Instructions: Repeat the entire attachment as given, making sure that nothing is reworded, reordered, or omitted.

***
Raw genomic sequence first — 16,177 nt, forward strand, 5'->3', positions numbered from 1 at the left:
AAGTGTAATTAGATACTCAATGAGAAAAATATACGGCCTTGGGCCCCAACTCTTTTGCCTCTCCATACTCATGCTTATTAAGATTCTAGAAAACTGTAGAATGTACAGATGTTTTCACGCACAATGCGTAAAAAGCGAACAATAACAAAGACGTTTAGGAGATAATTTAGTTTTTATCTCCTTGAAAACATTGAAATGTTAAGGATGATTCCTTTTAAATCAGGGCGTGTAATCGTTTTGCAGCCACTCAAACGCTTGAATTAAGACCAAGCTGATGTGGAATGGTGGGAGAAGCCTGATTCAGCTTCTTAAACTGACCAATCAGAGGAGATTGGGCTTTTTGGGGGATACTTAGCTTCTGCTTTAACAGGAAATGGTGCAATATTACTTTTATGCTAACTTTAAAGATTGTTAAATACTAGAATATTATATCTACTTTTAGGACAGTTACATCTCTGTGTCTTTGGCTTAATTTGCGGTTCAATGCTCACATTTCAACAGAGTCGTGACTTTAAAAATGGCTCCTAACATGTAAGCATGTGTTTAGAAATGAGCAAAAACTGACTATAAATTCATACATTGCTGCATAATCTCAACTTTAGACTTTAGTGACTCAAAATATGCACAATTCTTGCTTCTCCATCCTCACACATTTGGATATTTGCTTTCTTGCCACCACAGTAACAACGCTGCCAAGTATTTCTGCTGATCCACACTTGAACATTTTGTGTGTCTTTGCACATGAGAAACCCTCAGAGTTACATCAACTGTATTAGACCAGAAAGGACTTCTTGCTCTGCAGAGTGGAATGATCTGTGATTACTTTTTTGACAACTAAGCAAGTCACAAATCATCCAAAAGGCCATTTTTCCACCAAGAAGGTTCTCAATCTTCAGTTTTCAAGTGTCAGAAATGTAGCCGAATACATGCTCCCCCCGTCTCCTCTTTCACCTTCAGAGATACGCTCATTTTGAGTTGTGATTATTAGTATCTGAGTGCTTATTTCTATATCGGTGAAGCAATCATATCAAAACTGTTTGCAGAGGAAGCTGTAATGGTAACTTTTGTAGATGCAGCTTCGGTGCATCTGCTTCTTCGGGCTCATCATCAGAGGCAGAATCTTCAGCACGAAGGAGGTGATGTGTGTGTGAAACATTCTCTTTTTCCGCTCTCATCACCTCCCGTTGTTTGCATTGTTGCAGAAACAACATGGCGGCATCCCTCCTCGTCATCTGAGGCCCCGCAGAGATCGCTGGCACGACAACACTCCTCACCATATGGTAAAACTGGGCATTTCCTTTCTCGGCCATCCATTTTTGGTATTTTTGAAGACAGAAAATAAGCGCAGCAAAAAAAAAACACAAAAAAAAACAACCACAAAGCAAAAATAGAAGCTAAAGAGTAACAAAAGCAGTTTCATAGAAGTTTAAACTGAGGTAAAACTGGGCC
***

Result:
Raw genomic sequence first — 16,177 nt, forward strand, 5'->3', positions numbered from 1 at the left:
AAGTGTAATTAGATACTCAATGAGAAAAATATACGGCCTTGGGCCCCAACTCTTTTGCCTCTCCATACTCATGCTTATTAAGATTCTAGAAAACTGTAGAATGTACAGATGTTTTCACGCACAATGCGTAAAAAGCGAACAATAACAAAGACGTTTAGGAGATAATTTAGTTTTTATCTCCTTGAAAACATTGAAATGTTAAGGATGATTCCTTTTAAATCAGGGCGTGTAATCGTTTTGCAGCCACTCAAACGCTTGAATTAAGACCAAGCTGATGTGGAATGGTGGGAGAAGCCTGATTCAGCTTCTTAAACTGACCAATCAGAGGAGATTGGGCTTTTTGGGGGATACTTAGCTTCTGCTTTAACAGGAAATGGTGCAATATTACTTTTATGCTAACTTTAAAGATTGTTAAATACTAGAATATTATATCTACTTTTAGGACAGTTACATCTCTGTGTCTTTGGCTTAATTTGCGGTTCAATGCTCACATTTCAACAGAGTCGTGACTTTAAAAATGGCTCCTAACATGTAAGCATGTGTTTAGAAATGAGCAAAAACTGACTATAAATTCATACATTGCTGCATAATCTCAACTTTAGACTTTAGTGACTCAAAATATGCACAATTCTTGCTTCTCCATCCTCACACATTTGGATATTTGCTTTCTTGCCACCACAGTAACAACGCTGCCAAGTATTTCTGCTGATCCACACTTGAACATTTTGTGTGTCTTTGCACATGAGAAACCCTCAGAGTTACATCAACTGTATTAGACCAGAAAGGACTTCTTGCTCTGCAGAGTGGAATGATCTGTGATTACTTTTTTGACAACTAAGCAAGTCACAAATCATCCAAAAGGCCATTTTTCCACCAAGAAGGTTCTCAATCTTCAGTTTTCAAGTGTCAGAAATGTAGCCGAATACATGCTCCCCCCGTCTCCTCTTTCACCTTCAGAGATACGCTCATTTTGAGTTGTGATTATTAGTATCTGAGTGCTTATTTCTATATCGGTGAAGCAATCATATCAAAACTGTTTGCAGAGGAAGCTGTAATGGTAACTTTTGTAGATGCAGCTTCGGTGCATCTGCTTCTTCGGGCTCATCATCAGAGGCAGAATCTTCAGCACGAAGGAGGTGATGTGTGTGTGAAACATTCTCTTTTTCCGCTCTCATCACCTCCCGTTGTTTGCATTGTTGCAGAAACAACATGGCGGCATCCCTCCTCGTCATCTGAGGCCCCGCAGAGATCGCTGGCACGACAACACTCCTCACCATATGGTAAAACTGGGCATTTCCTTTCTCGGCCATCCATTTTTGGTATTTTTGAAGACAGAAAATAAGCGCAGCAAAAAAAAAACACAAAAAAAAACAACCACAAAGCAAAAATAGAAGCTAAAGAGTAACAAAAGCAGTTTCATAGAAGTTTAAACTGAGGTAAAACTGGGCC